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Regulations: Direct applicability and Direct effect

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  1. Introduction.
  2. The concept of regulation as stated in article 249 of the EC Treaty.
    1. Article 249 of the European Community Treaty.
    2. The characteristics of a regulation according to article 249.
  3. The concept of direct applicability.
    1. Definition of direct applicability.
    2. The legal consequences of direct applicability.
  4. The concept of direct effect and its relations with regulations.
    1. The origin of the concept of direct effect.
    2. Direct effect and its application to regulations.
  5. Regulations and direct effectiveness.
    1. Non-fulfillment of the conditions for direct effect.
    2. Is direct effect of regulations still a relevant issue?
  6. Conclusion.

Article 249 of the European Community Treaty provides that Regulations shall be directly applicable in all Member States. Does this mean that they are also necessarily directly effective? As notices Josephine Steiner , this question is of paramount concern to EC lawyers. If a provision of EEC law is directly effective, not only shall national court apply it, but they must do so in priority over any conflicting provision of national law. Thus the broader the approach of the concept of direct effect, the greater the potential for conflicts.However, before we can answer this question, it is necessary to state first what a regulation is, and then define the concept of direct applicability and direct effect. Thus in this essay, we will explore in a first part the concept of regulation and its different components. Then in a second part we will discuss the concept of direct applicability and explain why a regulation, by its very definition is directly applicable. In the third part, we will explain how, from the concept of direct applicability followed the concept of direct effect. We will also analyse what are the conditions of direct effect and why a regulation shall have normally direct effect. Eventually, in a fourth part, we will demonstrate that if in principle, regulations are directly effective, when the required conditions for direct effect are not met, a regulation can however be denied direct effect. Thus we will come to the conclusion that if regulations are normally directly effective, they are however not necessarily directly effective.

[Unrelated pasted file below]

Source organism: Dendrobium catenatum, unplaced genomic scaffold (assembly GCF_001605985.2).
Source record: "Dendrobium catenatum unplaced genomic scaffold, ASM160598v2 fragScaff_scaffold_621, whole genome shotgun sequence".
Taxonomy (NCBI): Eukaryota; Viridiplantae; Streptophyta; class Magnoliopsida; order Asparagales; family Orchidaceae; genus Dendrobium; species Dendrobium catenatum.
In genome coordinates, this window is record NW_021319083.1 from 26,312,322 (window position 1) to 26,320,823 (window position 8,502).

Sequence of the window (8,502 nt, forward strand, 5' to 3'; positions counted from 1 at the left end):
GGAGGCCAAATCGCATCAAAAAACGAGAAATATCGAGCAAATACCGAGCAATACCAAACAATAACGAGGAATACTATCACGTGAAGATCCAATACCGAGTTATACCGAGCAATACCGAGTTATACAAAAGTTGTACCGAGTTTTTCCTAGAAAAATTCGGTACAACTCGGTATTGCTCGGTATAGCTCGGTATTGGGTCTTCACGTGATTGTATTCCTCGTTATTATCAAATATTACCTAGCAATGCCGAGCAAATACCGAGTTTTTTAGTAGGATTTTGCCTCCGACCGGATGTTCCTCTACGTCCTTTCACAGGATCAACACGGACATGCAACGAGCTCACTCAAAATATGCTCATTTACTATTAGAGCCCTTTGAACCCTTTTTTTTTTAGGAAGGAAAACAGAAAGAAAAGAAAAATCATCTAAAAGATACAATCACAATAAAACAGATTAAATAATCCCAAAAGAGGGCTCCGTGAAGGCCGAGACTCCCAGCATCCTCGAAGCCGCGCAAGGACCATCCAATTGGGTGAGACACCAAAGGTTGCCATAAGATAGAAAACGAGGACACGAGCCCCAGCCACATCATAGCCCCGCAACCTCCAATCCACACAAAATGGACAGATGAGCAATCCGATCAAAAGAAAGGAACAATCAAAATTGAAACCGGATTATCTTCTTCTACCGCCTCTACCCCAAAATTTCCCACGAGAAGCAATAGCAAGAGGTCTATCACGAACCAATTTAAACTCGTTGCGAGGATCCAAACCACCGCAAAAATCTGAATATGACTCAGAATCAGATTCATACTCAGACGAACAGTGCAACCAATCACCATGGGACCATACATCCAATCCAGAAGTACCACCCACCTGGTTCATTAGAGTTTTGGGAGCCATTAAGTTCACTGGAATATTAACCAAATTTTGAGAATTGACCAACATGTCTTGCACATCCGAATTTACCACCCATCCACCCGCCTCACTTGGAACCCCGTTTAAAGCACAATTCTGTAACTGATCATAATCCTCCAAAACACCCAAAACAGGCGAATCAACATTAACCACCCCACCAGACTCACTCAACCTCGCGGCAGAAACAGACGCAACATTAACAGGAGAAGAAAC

[...] In the case Politi v Italy[26], it stated that: By reason of their nature and their function in the system of the sources of community law, all regulations have direct effect and are, as such, capable of creating individual rights which national courts must protect. On many other occasions, the court confirmed this character of regulations like in the cases Leonesio v Italian Ministry of agriculture and Forestry[27], Antonio Munoz Cia SA v Frumar Ltd[28], or SpA Marimex v Ministry of Finance of the Italian Republic[29]. [...]


[...] Craig, de Burca, European Union law, Oxford See eg Rawlinson and Cornwell-Kelly, European Community Law, Waterlow Publishers And Mathijsen, A guide to European Union law, Thomson Sweet and Maxwell Sacha Prechal, Does direct effect still matter?, Common Market Law Review 1047-1069. Craig, de Burca, European Union Law, Oxford See Josephine Shaw, European Community Law, Macmillan See also Ólafur Börkur Thorvaldsson, Direct Effect, Supremacy and State Liability A Comparison between EC Law and the EEA Agreement See Case 39/72 Commission of the European Communities v Italian Republic, ECR 101. [...]


[...] Part the concept of direct effect and its relations with regulations The objective of this part is to explain how direct applicability resulted in the concept of direct effect, and what the conditions of direct effect are. Then we will explain to what extent this concept is relevant for regulations. A. The origin of the concept of direct effect The concept of direct effect refers to the capacity of EC law to be invoked by individuals in proceedings before national courts[18]. [...]

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